Upstate Beat: Clemson alum Mark Sanders creates online radio station GUTSY
Mark Sander Graduated from Clemson University in the 1990s, but he never forgot part of his college experience: working for the college radio station, WSBF.
“It was one of the first things I did when I moved from Connecticut to South Carolina when I was 18,” says Sanders. “We loved the community around it and the challenge of putting on a show every week and listening to things you’ve never heard before. I’ve thought about it ever since I graduated in 1994; it’s always been in my head as something to try.
Of course, Sanders didn’t expect to return to the DJ booth at Clemson; he was thinking of a way to reproduce the freedom and musical variety of a college radio station online.
“I’m looking for any method to keep myself informed of what’s happening in the music world, and this station has been a great way to share resources.” – Evan Mann, show host, GUTSY
And now that all you really need to be a DJ is a laptop and the right software, Sanders has assembled a network of 40 DJs from across the country to Radio GUTSYa decentralized community radio station featuring music, talk, performances, and experiences streamed live from across the United States.
Each 2-hour program on gutsyradio.org is hosted solely by its own DJ, host, or performer and the station presents an eclectic, visceral, and thrilling variety of commercial-free programming each night.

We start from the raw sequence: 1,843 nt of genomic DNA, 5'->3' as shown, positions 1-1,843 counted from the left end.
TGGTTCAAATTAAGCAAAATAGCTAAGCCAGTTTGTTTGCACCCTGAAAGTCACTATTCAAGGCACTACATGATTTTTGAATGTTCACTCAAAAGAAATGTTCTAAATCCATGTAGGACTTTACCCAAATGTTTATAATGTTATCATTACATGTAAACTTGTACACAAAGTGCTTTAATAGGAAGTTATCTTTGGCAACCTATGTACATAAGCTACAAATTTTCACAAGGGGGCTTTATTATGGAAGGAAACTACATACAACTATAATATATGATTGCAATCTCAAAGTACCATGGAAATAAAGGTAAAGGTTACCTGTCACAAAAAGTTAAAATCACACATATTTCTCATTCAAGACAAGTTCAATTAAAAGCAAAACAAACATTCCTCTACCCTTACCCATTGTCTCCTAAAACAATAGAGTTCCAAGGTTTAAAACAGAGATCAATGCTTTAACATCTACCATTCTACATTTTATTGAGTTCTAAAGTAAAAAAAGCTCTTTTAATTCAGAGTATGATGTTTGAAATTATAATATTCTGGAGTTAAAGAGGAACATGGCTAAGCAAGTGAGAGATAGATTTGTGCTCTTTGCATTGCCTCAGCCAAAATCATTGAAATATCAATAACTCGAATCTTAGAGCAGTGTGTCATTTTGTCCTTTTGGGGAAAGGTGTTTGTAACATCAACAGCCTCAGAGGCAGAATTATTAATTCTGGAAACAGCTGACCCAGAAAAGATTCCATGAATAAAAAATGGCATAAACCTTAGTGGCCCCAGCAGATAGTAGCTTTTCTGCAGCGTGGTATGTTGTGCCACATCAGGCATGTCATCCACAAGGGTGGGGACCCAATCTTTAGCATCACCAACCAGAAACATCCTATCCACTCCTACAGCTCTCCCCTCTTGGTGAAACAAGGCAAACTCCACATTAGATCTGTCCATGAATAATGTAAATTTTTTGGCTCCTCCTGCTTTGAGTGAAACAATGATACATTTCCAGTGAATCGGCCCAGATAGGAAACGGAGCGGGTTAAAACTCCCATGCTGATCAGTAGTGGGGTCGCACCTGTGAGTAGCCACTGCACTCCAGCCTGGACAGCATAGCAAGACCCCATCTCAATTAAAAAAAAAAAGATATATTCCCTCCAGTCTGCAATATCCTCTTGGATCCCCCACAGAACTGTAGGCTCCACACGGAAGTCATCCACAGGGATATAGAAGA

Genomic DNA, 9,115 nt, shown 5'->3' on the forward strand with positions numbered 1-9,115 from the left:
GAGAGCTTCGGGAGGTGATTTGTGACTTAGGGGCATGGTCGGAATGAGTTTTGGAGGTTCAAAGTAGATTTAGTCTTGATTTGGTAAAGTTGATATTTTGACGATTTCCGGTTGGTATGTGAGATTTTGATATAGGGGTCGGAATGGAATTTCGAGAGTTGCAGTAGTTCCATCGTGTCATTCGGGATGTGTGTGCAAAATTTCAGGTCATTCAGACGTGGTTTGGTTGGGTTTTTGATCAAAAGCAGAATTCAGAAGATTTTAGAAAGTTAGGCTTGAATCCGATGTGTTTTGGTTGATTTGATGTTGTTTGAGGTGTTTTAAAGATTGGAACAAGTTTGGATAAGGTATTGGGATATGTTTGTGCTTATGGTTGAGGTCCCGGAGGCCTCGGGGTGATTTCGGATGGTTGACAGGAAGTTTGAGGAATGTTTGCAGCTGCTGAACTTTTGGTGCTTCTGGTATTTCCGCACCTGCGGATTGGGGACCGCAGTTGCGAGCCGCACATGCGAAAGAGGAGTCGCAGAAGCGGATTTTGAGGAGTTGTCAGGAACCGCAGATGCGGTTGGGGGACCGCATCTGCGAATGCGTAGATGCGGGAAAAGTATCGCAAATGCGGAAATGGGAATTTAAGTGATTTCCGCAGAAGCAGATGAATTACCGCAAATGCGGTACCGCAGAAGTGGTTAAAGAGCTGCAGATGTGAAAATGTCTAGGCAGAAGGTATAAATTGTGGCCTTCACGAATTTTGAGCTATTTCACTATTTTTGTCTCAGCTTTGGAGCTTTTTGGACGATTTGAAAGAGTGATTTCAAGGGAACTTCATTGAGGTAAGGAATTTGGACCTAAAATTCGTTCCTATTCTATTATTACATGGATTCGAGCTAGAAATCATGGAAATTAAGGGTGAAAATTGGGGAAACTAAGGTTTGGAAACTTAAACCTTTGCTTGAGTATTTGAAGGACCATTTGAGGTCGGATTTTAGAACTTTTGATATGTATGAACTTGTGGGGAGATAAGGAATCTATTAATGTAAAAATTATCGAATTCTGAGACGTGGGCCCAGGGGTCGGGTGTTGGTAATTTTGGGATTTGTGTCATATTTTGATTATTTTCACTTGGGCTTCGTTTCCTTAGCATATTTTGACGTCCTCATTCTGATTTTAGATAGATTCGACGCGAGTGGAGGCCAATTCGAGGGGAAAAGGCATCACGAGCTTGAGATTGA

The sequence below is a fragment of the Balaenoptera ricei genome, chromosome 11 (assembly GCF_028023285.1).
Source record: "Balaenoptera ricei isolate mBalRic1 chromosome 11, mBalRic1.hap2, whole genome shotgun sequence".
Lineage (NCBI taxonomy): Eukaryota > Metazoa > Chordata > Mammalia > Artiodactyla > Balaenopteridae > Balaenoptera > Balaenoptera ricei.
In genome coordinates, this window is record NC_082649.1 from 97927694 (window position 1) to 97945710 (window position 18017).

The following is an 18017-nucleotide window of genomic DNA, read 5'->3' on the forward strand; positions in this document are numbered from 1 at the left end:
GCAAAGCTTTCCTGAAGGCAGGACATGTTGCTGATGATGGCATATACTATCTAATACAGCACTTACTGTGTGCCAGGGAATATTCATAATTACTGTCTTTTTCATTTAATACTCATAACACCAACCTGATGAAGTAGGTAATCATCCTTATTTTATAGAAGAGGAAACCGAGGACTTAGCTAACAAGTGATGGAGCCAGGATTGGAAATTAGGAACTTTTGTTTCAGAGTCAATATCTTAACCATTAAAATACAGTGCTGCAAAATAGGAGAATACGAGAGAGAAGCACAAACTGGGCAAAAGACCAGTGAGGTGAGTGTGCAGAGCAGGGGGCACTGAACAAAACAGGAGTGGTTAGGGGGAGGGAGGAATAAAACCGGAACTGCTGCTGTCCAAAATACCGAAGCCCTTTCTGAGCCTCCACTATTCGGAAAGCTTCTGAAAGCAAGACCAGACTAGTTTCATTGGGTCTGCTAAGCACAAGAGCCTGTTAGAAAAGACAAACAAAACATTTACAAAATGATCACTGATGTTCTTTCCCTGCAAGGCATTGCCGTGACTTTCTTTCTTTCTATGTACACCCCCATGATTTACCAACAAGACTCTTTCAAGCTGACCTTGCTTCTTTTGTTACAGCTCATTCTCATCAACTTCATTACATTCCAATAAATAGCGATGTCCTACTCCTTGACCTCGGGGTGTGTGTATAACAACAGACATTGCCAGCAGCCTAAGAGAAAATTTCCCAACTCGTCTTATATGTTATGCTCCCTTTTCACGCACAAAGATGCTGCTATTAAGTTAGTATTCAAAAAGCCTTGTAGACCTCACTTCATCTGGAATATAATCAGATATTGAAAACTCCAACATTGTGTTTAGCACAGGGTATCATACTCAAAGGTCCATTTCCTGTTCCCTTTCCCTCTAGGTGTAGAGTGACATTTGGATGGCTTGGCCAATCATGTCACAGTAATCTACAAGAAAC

Every Thursday night, Evan Mann, one of Sanders’ former Clemson bandmates, hops online for his own show.
“Mark and I have been friends for a long time,” Mann says. “After Clemson we kept in touch and once he had this idea I wanted to try it out. It wasn’t hard to get myself into it because I also loved radio. And also , it’s a bit harder to keep up with current live music here compared to a wider market.I’m looking for any method to keep myself updated with what’s going on in the music world, and this station has been a great way to share resources.
Sanders says the online “anything goes” format is meant to be the antithesis of what we hear on the radio these days.
“It’s supposed to be very liberating,” he says. “It’s absolutely the opposite of the standard terrestrial radio model. I think college radio is a good starting point for what we thought, because in my mind, it allows DJs and listeners to engage. From the start, we wanted it to be an eclectic way to do radio and participate in a community. We have some advantages online in that we’re not as limited in what language we can use, so we can play a wider variety of songs.
“We want to expand our audience,” he says, “but I want it all under the same eclectic umbrella.”
And thanks to a group text chat originally created for players, the GUTSY audience can be an integral part of the process.
“We use a group text service called Discord,” Sanders explains, “there are full chats going on, there are comments now. And it’s quieter some days than others, but we have some channels for immediate feedback, and we archive all shows so we often get post-show comments or feedback. It really is a great place, especially during the pandemic, to have a conversation.
“It’s also informative,” adds Mann, “because DJs can post information about an artist immediately on Discord and you can search for that artist on Bandcamp and find more information. It’s engaged listening.
Sanders says his ultimate goal is to grow GUTSY while staying true to his original vision.
“We’re interested in growing our audience,” he says, “but I want it all under the same eclectic umbrella. For now, our path is to bring in as many broadcasters as possible. We try to have more diverse individuals on air. We aspire to develop it, and I would like every state in the country to have a DJ for us. We’ll see where it takes us.
Visit gutsyradio.org to listen to the station.